The differences of situation among banks are so great and convenience of intercourse varies so much even in any limited district, that the law would have found it difficult to create and enforce any such effective system of compulsory daily redemption of obligations as the banks of cities have developed and set in operation of their own accord. The observed tendency is, moreover, to enlarge the scope of the system, bringing outlying banks more and more within its reach and quickening the course of business between different banking centers. This voluntary development of a system so searching and restrictive is unquestionably due to two characteristics of the check, which hinder its continued circulation. In its ordinary form the check carries no guaranty or other recognition of obligation by the bank on which it is drawn, so that prudence calls for its speedy collection, unless the holder is willing to depend upon the signature of the drawer and such endorsements as the check may bear. Moreover, as the amount for which the check is drawn is determined by the transaction in which it had its origin, it is little likely to be convenient for use in making any further payments, and its division or merger in any larger amount is not readily effected except by depositing it. The nature of the instrument then has led inevitably to the development of a practice which once adopted, is recognized as one of the most important of existing safeguards against the abuse of bank credit by a single bank or a small number of banks. Bank-notes have no similar tendency to speedy return. Although the obligation expressed by them is, in origin, purpose, and most of its effects substantially identical with that which exists be-tween the bank and its depositors, the evidence of the obligation is essentially different. Bank-notes express a direct promise by the bank, of payment to be made to the bearer; they are also issued in convenient denominations, and therefore adapted for continual circulation like coin. They may come back to the issuing bank in payments or may be deposited, but their return by these channels is uncertain, especially where there are many banks of issue. Their return is seriously hindered, moreover, by the fact that it is generally easier to use them than to present them for payment. For the holder, whether an individual or a bank, this is certain to be a controlling consideration, and one that is quite independent of any question as to the comparative abundance of currency or the extent to which bank credit is expanded. If there is but a single issuing bank, or if a large part of the circulation is issued by a few banks which make a compact group, the demand for specie for export, which is the natural corrective for an excess of currency, may sometimes be satisfied most conveniently by presenting notes for redemption. But if the issuing banks are many, and especially if they are scattered geographically, the operation of this corrective will obviously be slower by reason of the number and inconvenience of the demands for redemption needed for making up any considerable amount of coin. Under such circumstances a bank-note currency, once set afloat in excess or become excessive by a change in the condition of business, may be slow in coming to the mark to which, if really convertible, it must eventually adjust itself.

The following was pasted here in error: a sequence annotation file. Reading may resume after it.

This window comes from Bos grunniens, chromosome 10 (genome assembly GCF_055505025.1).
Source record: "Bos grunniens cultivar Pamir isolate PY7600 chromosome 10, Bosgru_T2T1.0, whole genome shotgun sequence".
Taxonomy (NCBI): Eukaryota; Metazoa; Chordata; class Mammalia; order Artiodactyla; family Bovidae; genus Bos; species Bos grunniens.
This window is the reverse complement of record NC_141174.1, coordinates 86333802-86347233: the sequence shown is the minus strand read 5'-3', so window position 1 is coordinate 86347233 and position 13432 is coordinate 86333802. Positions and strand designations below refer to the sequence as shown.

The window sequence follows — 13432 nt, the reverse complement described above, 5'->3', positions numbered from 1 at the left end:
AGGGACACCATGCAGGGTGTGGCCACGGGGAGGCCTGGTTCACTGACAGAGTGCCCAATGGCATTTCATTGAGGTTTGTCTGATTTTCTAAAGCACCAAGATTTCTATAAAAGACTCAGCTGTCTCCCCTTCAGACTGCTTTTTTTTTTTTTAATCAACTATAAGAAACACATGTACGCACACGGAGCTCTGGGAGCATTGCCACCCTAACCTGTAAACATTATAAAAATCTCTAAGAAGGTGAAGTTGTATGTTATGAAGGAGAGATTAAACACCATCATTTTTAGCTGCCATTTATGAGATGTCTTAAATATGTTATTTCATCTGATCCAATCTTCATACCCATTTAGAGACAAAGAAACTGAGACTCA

The systematic reduction of bank-notes, as an insurance against their possible excess, is therefore developed with much less ease and certainty than the corresponding restraint upon the use of credit in the form of deposits. The end to be sought - a wholesome restraint of a kind of credit which is easily abused - is the same. Indeed, public opinion and the law generally proceed upon the assumption that the use of the right of note issue is practically open to abuse, and that, for the protection of the public, special and sometimes elaborate precaution is necessary. Still the immediate convenience of the holder of bank-notes, for the reasons given above, is stronger than the more remote public interest, so that some form of pressure is usually needed for the development of an effective system of redemption among any large number of banks.
The Suffolk bank system of New England, the most effective note-redemption system which has existed in the United States, was forced upon the banks of that section by the concerted action of a few strong city banks, which found their natural field of circulation in Boston seriously invaded by country issues.1 The pressure thus established was finally made decisive by a legislative act which, in Massachusetts, forbade any bank to pay out any notes except its own, and thus compelled every bank either to send in for redemption any notes of other banks received in payment or on deposit, or to hold them as dead cash. The agreement under which the few Scotch banks have for more than a century returned each other's notes through a clearing house1 is a striking case of competition by few competitors in a limited field, and so, too, is the practice by which the somewhat larger number of banks in Canada2 send in for redemption the notes of their competitors. In each of these cases the struggle for a narrow field, intensified by the direct competition carried on by rival networks of branches, brings motives into play and creates a possibility of common action for mutual convenience which have no existence where the number of banks is large and their distribution greatly scattered. To take for illustration the 7600 national banks of the United States - no single bank can feel that its own power of circulation would be appreciably affected if it were to present for payment such notes of its 7699 competitors as it might chance to receive. The infinitesimal gain in this respect could not be counted in comparison with the inconvenience and delay to which it would have to submit. The natural course must be for each to extend its own circulation wherever the opportunity is found for doing so with profit, and to trouble itself as little as possible with respect to the circulation of others."